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Working from home comes with benefits and challenges. You have the freedom to set your own schedule but you’re also at the mercy of that freedom. It’s tough staying focused in a space so close to all access food and comfort.
The key is to make your home office a motivational business oasis that is inviting and geared towards productivity. Consider the four L’s when creating your perfect home work space.
Layout is important to consider in a home office, especially if your job isn’t a typical desk job. You’ll want to avoid an awkwardly shaped room that barely fits a desk, let alone room to move a chair. Also keep in mind that different shaped and size rooms require different furniture considerations.
Look at your space and ask yourself:
- Does it allow for existing furniture?
- Will any new furniture even work with the space?
- Do you prefer U or L shaped desk set ups? Are those possible in this space?
- Do outlets line up with your preferred desk set up?
A dark and dingy room does not breed productivity. That is why basement offices are tricky and need a little extra work.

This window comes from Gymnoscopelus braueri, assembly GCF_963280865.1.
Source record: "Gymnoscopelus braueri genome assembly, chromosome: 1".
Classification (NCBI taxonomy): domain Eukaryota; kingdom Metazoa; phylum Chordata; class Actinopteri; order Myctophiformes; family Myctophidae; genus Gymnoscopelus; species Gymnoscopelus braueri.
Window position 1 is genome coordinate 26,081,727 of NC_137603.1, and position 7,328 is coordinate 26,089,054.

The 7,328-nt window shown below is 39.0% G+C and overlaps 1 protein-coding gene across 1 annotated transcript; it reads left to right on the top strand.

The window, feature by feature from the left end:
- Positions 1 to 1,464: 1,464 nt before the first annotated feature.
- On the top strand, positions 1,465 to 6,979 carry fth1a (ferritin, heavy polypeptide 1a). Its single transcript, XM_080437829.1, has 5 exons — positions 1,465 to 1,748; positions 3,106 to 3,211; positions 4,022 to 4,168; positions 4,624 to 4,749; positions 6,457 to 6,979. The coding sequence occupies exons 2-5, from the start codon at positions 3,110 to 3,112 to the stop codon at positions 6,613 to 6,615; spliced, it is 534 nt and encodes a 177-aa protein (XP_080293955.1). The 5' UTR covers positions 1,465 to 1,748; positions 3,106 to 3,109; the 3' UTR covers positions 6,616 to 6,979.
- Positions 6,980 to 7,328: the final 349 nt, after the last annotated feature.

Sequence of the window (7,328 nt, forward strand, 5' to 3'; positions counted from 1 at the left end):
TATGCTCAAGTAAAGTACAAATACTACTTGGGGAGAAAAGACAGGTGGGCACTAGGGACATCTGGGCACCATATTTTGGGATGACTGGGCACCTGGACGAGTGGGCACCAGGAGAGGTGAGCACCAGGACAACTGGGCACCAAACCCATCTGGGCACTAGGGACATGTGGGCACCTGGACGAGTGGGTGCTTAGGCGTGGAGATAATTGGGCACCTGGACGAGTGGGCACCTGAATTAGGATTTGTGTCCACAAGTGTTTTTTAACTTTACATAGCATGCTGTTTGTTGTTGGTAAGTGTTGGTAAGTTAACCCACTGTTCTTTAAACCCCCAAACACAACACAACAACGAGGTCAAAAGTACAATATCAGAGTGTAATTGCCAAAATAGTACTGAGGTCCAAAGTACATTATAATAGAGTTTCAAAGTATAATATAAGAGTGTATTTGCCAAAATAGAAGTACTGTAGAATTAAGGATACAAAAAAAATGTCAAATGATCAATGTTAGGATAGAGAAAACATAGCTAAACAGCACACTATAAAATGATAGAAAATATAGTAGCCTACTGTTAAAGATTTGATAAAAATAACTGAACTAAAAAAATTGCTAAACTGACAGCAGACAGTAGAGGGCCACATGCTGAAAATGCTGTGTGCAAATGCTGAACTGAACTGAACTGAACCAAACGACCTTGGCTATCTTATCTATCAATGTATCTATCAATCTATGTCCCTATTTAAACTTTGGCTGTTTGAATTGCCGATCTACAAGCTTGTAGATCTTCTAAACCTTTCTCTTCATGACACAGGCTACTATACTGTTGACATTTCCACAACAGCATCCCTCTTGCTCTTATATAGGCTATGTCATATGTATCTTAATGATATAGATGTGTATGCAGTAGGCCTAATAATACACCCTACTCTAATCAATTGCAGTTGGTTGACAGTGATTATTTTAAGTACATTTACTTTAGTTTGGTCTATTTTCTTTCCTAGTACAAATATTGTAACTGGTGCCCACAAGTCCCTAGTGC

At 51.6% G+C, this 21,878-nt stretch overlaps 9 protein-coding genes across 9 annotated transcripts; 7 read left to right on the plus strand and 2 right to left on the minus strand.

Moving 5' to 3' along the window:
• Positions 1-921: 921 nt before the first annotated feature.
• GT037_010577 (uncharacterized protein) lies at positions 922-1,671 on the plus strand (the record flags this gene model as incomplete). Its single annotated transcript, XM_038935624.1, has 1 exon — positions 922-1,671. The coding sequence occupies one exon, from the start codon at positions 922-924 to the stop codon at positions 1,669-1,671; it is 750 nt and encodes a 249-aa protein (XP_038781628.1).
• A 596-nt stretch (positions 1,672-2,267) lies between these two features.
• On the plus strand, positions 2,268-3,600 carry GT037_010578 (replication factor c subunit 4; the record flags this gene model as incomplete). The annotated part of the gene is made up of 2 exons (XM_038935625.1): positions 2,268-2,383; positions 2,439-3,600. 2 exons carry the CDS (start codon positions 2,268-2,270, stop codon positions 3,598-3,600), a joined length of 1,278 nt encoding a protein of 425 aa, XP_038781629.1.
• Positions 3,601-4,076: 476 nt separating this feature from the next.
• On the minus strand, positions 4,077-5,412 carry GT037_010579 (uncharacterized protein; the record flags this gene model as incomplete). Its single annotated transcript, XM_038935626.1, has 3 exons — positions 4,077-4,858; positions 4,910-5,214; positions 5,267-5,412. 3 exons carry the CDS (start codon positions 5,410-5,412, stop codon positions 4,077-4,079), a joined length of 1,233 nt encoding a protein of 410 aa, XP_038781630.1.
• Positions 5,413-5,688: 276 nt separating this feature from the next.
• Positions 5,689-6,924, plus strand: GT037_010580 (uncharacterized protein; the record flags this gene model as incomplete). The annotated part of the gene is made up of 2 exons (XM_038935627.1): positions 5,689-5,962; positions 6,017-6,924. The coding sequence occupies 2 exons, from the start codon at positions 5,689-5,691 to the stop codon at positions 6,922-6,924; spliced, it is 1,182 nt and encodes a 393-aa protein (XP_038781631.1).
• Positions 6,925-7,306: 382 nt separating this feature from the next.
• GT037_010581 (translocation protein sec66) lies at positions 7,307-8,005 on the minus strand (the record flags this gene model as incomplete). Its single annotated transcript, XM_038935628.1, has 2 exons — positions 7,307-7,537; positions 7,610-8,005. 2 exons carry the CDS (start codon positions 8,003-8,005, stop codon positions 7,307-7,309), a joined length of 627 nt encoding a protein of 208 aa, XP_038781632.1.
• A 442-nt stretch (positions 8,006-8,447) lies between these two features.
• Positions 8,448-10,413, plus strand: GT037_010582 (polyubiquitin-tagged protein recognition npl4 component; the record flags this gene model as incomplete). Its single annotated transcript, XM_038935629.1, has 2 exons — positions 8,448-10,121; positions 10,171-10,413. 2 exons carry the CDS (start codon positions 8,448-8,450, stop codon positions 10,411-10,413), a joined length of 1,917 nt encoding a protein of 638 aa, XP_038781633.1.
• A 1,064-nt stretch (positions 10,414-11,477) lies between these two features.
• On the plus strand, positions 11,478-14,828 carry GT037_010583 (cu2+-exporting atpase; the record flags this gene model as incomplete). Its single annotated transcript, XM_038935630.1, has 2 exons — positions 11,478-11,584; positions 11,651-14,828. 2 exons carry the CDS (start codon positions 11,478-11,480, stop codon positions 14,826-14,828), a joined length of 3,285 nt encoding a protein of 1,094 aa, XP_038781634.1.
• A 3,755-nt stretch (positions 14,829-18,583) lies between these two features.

Windows and natural light are a big element to consider, as they play a huge part in an inviting space. Lots of natural light really helps to create a space you’ll want to be in for extended periods of time. It’s airy and calming.
Adversely, some businesses (photography!) could require a work space with limited light or an artificial light set up. Every business is different but lighting is a key element to remember in all of them.
Think about where your office space will be located in relation to your whole home.
Do you want to be right next to the living room or kid’s play area? That is just setting you up for a mess of tempting and annoying distractions.
The attic is usually a good bet to seclude yourself from disturbances, but are you ok with constantly climbing flights of stairs?
Basements are another common choice, but an unfinished basement can be a disaster on your productivity.
Really take a look at where your potential space is in relation to other house elements. Weigh which potential distractions you can handle and those which you can’t.
Ok, we just liked the ‘L’ trend and had to make it work on this one. The last factor to consider is size. Some businesses may not need much space, while others require significant room for working and storage.
Do you need to keep hard copy files? Does your business require a lot of supplies or bulky equipment?
Choose a space with the appropriate room so you’re not cramped from the get-go. You may inevitably outgrow the room, but you shouldn’t be squeezed in and uncomfortable to start off.
By looking at your layout, lighting, location and leg room before picking your new home office, you can plan ahead for the ideal set up. Go forth and work!